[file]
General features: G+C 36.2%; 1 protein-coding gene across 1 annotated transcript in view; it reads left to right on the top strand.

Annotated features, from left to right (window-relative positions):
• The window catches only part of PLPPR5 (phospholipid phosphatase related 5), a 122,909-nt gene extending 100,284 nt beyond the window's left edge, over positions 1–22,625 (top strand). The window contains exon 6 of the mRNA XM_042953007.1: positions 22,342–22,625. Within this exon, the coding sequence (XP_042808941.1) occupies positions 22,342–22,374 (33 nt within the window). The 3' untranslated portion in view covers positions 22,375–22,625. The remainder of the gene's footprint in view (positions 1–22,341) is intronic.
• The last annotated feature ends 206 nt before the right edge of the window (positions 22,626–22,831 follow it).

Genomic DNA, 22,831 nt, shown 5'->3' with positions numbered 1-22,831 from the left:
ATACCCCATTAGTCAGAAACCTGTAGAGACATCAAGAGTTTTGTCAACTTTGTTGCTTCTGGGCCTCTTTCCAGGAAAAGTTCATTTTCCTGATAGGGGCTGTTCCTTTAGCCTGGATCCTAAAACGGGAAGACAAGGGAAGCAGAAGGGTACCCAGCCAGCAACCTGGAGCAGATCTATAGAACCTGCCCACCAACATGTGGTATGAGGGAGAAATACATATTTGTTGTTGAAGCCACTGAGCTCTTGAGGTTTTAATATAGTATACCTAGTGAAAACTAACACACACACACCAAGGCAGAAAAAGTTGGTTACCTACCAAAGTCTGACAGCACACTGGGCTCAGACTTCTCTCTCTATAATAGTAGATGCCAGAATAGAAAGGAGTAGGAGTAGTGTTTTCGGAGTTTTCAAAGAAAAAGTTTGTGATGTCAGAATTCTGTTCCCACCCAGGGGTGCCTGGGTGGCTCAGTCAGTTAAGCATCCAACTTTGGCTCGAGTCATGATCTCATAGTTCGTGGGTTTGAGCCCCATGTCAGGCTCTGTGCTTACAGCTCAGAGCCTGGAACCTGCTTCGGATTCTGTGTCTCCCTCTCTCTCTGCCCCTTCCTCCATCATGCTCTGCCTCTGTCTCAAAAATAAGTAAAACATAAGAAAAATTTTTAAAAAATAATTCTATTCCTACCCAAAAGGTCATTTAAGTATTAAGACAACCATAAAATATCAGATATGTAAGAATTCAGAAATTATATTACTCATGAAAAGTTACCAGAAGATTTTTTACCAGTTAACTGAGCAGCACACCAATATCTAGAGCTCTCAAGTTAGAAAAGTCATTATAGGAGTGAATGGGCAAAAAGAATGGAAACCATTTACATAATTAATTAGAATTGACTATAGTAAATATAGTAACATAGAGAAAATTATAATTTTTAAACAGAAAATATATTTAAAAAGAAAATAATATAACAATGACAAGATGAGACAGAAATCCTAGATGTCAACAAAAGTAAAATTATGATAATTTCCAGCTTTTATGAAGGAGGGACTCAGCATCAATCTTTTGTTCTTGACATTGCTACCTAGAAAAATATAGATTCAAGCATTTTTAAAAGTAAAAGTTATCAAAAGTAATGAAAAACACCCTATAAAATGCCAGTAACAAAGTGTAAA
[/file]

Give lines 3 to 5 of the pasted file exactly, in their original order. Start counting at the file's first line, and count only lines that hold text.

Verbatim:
• The window catches only part of PLPPR5 (phospholipid phosphatase related 5), a 122,909-nt gene extending 100,284 nt beyond the window's left edge, over positions 1–22,625 (top strand). The window contains exon 6 of the mRNA XM_042953007.1: positions 22,342–22,625. Within this exon, the coding sequence (XP_042808941.1) occupies positions 22,342–22,374 (33 nt within the window). The 3' untranslated portion in view covers positions 22,375–22,625. The remainder of the gene's footprint in view (positions 1–22,341) is intronic.
• The last annotated feature ends 206 nt before the right edge of the window (positions 22,626–22,831 follow it).

Genomic DNA, 22,831 nt, shown 5'->3' with positions numbered 1-22,831 from the left: